HMV – Is this the end?

Is this the end?

The end of music retail outlets that is.


According to the Globe & Mail reported this week that the company that owns HMV Canada is going to be filing for receivership and shutting down more than 100 stores in Canada.

This probably doesn’t surprise anyone. HMV has changed a lot in the past 10-15 years. When I was a label rep and used to visit the local stores on a weekly basis, they just sold CDs. Some stores still carried cassettes, but aside from that it was all music. I remember hearing once that when asked if HMV would start carrying DVDs like Music World and other music retailers, the President or CEO of HMV said, HMV would always be JUST MUSIC. 2-3 years later half the stores were DVDs.

Today, music accounts for a very small percentage of HMV’s sales and stock. In fact I think it’s safe to sale it wasn’t the decrease in music sales that lead to them closing their doors. DVD sales are also on the decline thanks to the growing popularity of streaming and I don’t think the other lines of product that HMV started carrying, from video games to books contributed much sales either. HMV wasn’t typically what came to mind when consumers thought about buying video games or a book.

I’m not sad that HMV is closing its doors. What’s upsetting me about this news is the collateral damage it will cause. What will be left for music retailers? Both Wal-Mart and Best Buy have significantly reduced their music inventory and the local indie stores, with HMV closing I think it’s just a matter of time before they’re gone too.

Some will disagree, but let me ask you this…how long did the local indie video rental places last after Blockbuster closed? You don’t see as many camera shops anymore, even less since Black’s moved online. The indie stores always saw the big chains as a villain, but in the end they were a necessary evil. Batman needs The Joker, Superman needs Lex Luther, and the local indie music store needed HMV.

As much as we’d like to think the major music retailers hurt the indie stores, they’re presence alone helped actually helped. If someone who is loyal to a local indie music store, sees an add in a local street paper for a new CD, even if its an HMV ad, the ad would still prompt the individual to go to their regular indie store and buy the CD. With HMV closing, a large amount of music marketing will disappear. This impacts not only local indie stores, but the local street papers, the labels that ran the ads and the artists themselves.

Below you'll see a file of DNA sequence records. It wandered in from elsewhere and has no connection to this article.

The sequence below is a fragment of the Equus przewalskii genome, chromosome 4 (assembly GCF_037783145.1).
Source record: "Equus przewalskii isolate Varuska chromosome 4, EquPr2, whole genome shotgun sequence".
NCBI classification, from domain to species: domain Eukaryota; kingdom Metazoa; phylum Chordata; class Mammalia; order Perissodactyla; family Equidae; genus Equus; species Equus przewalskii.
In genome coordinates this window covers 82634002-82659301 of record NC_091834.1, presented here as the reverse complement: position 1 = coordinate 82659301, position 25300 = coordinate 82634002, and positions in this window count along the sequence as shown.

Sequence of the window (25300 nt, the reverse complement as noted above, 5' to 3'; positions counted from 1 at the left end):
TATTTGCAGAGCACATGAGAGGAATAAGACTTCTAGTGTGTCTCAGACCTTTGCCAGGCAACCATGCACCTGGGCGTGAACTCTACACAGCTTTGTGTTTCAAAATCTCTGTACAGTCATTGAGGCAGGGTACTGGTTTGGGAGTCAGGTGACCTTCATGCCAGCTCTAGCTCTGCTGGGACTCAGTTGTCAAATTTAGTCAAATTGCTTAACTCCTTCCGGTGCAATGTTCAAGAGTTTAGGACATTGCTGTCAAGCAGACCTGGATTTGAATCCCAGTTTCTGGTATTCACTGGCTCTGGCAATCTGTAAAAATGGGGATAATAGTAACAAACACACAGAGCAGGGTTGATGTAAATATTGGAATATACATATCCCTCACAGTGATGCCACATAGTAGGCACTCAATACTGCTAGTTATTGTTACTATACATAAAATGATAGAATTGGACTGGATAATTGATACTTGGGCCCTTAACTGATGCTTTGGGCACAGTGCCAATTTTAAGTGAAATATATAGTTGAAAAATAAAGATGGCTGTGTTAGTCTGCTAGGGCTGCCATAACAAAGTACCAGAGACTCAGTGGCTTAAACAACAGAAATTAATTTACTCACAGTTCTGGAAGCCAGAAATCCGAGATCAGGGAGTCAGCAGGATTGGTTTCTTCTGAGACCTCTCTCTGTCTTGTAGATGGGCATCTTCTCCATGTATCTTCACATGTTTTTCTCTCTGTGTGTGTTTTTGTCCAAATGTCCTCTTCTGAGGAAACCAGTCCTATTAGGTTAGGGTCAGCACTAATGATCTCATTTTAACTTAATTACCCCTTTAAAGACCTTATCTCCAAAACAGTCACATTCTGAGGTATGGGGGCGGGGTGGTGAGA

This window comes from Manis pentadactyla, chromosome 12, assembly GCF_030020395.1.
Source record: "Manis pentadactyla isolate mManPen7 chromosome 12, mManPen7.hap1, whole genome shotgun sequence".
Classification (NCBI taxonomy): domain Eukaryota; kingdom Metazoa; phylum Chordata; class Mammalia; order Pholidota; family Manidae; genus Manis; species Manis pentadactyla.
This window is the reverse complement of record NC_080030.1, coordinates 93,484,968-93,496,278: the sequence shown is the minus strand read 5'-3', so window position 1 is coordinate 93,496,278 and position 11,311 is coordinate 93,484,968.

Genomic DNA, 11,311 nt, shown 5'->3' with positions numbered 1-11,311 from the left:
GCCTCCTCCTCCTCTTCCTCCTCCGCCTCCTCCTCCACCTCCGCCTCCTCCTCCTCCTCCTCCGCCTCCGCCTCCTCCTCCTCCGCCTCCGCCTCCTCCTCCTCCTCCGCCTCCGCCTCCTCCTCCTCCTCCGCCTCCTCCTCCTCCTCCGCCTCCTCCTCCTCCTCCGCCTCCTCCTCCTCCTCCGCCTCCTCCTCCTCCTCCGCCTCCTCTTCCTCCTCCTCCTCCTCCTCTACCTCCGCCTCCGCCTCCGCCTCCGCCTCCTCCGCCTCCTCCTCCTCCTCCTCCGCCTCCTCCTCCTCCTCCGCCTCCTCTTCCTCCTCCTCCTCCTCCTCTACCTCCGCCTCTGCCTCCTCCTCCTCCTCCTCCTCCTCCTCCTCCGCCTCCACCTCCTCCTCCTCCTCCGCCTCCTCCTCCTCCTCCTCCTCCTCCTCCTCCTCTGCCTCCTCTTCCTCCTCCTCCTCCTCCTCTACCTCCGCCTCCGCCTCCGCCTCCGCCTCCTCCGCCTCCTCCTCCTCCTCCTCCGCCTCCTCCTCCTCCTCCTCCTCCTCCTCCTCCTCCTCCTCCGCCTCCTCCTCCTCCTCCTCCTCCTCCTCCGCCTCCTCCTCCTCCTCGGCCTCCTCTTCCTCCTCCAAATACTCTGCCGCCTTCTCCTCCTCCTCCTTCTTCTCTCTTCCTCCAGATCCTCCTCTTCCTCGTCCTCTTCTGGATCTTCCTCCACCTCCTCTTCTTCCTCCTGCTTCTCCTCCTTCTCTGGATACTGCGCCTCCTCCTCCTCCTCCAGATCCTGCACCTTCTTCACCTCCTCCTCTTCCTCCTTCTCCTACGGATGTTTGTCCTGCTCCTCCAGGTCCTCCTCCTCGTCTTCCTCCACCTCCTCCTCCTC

Statistics show that music consumption is more popular than ever and I can admit that I’m a fan of streaming music for a variety of reasons, but I miss shopping for music. Going into a record store and wasting a couple hours just shifting through the racks, seeing what’s new, discovering a rare-edition or finding that sought after album you’d been meaning to get for years but could never find. It makes me sad knowing that my kids may never get to experience that. I found my identity in record stores. They played a major role in shaping who I am today.

So goodbye and farewell HMV. You were a necessary evil that lasted longer than most expected and now all we can do is wonder what impact will this have and what will happen next in the ever changing music industry.


About thef3k

Danny Fournier is a marketing expert with over 15 years working within the music industry, including 5 years with a major label. With university degrees in both Marketing and Sociology, Danny brings a unique perspective to marketing with a strong understanding of the needs of the end user and how to engage them. Along with his music and business background, Danny has worked as a corporate trainer, facilitating and write courses for corporate audiences. Danny has been commended for his facilitation skills and understanding of adult learning.
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